Oil industry says seismic surveys don't kill dolphins
The oil industry is rejecting suggestions by the federal government that seismic surveying for fossil fuels in the ocean puts dolphins in danger.
In a call with reporters on Thursday, Andy Radford, an offshore senior policy adviser at the American Petroleum Institute, said the use of seismic surveys is safe to marine life and vital to the industry. Seismic surveys are essentially ultrasounds of the Earth to locate fossil fuel reserves beneath the surface.
A new draft rule released by the National Oceanic Atmospheric Administration this week included rules that would require shutting down surveying operations for dolphins.
"There is nothing to justify the need for these restrictions," he said.
Radford said there is no evidence that using seismic surveying in the Gulf of Mexico has harmed marine life in the area, nor has it resulted in physical or auditory injury to marine mammals. He said oil companies work to make sure seismic surveys are designed to have little impact on marine life.
Using seismic surveying to find fossil fuels below the ocean has led to huge increases in oil production since the late 1980s, Radford said.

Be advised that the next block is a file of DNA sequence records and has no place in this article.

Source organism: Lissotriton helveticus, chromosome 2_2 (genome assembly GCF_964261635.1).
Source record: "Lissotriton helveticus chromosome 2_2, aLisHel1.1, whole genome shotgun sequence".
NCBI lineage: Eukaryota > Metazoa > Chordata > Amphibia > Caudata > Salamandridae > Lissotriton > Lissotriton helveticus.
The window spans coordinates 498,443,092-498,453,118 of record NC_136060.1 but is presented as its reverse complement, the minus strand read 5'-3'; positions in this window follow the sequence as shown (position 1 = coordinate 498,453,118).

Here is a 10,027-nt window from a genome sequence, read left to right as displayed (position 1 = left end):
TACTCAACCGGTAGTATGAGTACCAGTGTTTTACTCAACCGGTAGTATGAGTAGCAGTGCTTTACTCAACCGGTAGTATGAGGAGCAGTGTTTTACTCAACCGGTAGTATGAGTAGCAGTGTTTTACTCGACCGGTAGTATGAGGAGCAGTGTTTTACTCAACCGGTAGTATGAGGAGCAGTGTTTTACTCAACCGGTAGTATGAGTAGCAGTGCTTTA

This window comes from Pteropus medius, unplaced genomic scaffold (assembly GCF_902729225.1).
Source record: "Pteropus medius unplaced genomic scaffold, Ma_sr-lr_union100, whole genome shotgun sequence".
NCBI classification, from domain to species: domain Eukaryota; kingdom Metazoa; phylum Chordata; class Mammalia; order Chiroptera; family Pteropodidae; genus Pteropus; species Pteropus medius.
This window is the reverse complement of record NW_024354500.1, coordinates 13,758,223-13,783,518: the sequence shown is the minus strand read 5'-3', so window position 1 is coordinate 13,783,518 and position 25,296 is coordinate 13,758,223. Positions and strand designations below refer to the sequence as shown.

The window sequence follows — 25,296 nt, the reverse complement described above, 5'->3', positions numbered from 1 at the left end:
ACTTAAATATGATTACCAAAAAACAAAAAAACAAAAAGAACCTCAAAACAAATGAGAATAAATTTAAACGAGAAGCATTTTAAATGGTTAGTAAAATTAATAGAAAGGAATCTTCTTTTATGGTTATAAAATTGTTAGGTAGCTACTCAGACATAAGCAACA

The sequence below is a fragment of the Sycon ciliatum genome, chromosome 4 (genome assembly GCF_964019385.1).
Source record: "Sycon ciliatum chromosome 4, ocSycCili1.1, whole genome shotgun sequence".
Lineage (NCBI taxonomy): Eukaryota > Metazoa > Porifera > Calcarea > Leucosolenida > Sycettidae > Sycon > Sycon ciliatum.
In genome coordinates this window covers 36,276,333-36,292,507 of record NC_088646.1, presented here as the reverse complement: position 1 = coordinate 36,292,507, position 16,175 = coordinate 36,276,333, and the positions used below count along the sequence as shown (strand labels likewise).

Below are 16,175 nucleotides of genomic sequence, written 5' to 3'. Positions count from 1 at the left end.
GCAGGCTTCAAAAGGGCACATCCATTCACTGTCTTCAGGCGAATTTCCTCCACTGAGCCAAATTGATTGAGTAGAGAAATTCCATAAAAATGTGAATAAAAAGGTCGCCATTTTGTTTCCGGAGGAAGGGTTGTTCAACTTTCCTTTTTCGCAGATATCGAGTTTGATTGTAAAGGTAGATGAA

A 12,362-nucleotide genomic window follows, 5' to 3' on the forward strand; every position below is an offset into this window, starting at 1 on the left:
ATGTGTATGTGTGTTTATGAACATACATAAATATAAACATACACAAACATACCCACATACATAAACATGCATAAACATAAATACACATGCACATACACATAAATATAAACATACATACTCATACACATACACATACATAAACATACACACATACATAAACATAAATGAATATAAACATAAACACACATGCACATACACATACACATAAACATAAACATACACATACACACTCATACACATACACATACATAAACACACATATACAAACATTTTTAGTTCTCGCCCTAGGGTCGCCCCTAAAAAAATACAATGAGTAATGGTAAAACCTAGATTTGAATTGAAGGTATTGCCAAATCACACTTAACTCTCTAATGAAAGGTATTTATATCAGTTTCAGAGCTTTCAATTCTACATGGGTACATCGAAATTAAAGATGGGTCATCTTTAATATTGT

"In 1987, the Minerals Management Service estimated 9.57 billion barrels of recoverable oil resources in the Gulf of Mexico," he said. "With more recent seismic data acquisition and additional exploratory drilling, and technological advances that estimate rose in 2011 to 48.4 billion barrels of oil — a fivefold increase."
Radford also disagreed with the Obama administration's proposal to space out seismic surveys.
The government wants to require oil companies have a 25-mile distance between seismic surveys being conducted at the same time. He said that would "slightly reduce" any potential impact to marine life and it's not clear how effective it would be.
Government plans to cut seismic surveying are also an issue, he said.
"We are also deeply troubled by proposals to reduce the overall number of seismic surveys performed in the Gulf of Mexico by 10 and 25 percent," Radford said. "This is problematic for several reasons including potentially lower production in the future, but mainly the potential economic impact on the Gulf of Mexico region because of the seismic surveys that will not be performed and as a result wells that will not be drilled.
"These reductions would likely have a negative effect on the regional economy and our industry's ability to create jobs."